I’ve also always believed I was worthy of healthy romantic love, so I’ve never been pressed. When I was single, I repelled romantic drama and attracted healthy relationships. Meeting, dating, marrying and living with my husband has been a simple and beautiful process. And I’m STILL not pressed. If he changes his mind and wants to leave, he’s free to go. I don’t own him. He doesn’t own me. We’re both here because we WANT to be. If he did decide to leave, I’m sure that someone else amazing would come along. I don’t worry about it. I almost never think about. There’s so much ease in this department of my life because there’s ease in my heart.
The recent struggle with my health was a result of my mental back and forth. I would have one symptom, then worry for weeks as my body healed. Then, I’d get another symptom, and the worry cycle would start all over again. I was holding the issue too tightly, trying to control something that I ultimately couldn’t. What I learned is that the way I believe really does affect the outcome of my situations. The key to my victory is a sense of ease: releasing the issue and trusting that it will all work out in time.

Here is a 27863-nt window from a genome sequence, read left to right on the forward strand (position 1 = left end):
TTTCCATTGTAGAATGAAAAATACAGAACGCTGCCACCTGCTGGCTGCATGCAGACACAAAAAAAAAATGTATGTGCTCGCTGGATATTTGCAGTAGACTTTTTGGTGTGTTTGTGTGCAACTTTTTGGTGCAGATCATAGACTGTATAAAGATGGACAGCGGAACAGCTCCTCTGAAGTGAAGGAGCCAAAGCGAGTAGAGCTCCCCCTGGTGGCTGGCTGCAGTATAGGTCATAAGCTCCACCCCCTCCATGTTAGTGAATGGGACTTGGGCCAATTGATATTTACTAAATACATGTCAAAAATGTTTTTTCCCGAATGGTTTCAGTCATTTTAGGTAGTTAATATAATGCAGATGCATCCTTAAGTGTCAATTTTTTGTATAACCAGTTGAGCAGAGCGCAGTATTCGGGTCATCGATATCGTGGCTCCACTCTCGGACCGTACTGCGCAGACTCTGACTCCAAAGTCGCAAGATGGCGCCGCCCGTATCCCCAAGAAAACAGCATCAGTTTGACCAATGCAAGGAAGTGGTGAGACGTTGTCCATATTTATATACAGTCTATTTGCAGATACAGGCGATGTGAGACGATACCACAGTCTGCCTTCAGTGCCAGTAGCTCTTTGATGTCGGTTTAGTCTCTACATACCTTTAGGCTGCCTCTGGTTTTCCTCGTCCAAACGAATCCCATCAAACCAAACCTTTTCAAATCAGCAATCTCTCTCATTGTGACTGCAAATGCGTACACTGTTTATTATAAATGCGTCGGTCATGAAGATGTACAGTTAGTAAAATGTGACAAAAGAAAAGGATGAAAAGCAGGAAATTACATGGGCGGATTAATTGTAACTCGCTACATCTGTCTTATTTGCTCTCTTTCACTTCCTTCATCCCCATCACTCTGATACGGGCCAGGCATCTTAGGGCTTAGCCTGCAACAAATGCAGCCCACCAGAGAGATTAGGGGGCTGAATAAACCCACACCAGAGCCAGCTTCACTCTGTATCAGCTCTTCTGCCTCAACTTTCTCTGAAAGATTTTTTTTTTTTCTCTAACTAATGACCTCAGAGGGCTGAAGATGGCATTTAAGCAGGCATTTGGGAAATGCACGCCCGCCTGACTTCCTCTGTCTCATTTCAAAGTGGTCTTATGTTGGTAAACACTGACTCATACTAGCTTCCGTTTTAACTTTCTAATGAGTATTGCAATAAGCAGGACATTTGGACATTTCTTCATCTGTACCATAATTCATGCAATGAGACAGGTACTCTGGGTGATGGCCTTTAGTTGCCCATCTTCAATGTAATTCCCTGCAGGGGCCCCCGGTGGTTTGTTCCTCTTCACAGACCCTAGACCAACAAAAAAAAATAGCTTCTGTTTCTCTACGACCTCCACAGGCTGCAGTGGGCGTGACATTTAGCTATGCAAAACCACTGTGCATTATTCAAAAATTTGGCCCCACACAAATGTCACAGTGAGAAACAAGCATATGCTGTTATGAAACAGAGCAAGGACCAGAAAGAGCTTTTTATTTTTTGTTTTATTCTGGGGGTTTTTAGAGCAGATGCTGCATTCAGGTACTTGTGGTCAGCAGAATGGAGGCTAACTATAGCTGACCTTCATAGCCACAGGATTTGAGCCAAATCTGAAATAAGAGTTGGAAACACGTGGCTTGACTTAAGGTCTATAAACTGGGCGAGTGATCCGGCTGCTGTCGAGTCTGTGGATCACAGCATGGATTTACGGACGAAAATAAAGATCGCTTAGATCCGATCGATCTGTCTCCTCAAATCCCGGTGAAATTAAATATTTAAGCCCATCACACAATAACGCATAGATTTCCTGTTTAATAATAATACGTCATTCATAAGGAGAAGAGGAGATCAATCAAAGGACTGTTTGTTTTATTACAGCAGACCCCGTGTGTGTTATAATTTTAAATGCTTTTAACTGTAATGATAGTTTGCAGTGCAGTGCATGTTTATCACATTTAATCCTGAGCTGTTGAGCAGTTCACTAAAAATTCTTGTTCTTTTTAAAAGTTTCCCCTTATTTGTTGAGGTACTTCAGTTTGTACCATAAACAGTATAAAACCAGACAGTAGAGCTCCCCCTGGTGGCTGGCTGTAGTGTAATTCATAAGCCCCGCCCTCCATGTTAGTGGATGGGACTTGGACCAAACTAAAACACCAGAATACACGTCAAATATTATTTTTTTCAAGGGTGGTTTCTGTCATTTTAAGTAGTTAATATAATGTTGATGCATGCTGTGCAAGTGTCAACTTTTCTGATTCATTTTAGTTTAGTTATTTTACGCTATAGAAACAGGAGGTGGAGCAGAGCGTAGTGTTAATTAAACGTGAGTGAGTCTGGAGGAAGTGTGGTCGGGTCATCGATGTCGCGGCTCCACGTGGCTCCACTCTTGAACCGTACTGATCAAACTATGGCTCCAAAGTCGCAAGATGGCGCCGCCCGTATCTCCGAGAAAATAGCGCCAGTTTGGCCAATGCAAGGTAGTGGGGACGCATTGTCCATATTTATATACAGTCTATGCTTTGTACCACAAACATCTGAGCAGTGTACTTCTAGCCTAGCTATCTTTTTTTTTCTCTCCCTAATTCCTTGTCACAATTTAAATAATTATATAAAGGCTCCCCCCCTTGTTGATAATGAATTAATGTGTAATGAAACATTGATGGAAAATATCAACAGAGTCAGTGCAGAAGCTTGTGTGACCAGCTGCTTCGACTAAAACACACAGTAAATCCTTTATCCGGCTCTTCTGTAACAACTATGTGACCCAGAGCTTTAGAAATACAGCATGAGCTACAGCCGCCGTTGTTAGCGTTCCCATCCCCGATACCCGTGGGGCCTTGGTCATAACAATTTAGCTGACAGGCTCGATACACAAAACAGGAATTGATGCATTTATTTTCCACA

Where am I with this now? Mentally, I’m in a good place. I finally stopped worrying. I still have some symptoms that I don’t understand, but they are minor, and I’ve prayed for wisdom. While I’m waiting on the answer, I’ve let the issue go. I’m now clear that manhandling my problems doesn’t work, so I’ve chosen to release my problems and just stay on the healing path, no matter how long it takes.
About me . . .
I'm Cyrah Hill. I'm a woman of faith, an actor and an everyday black girl.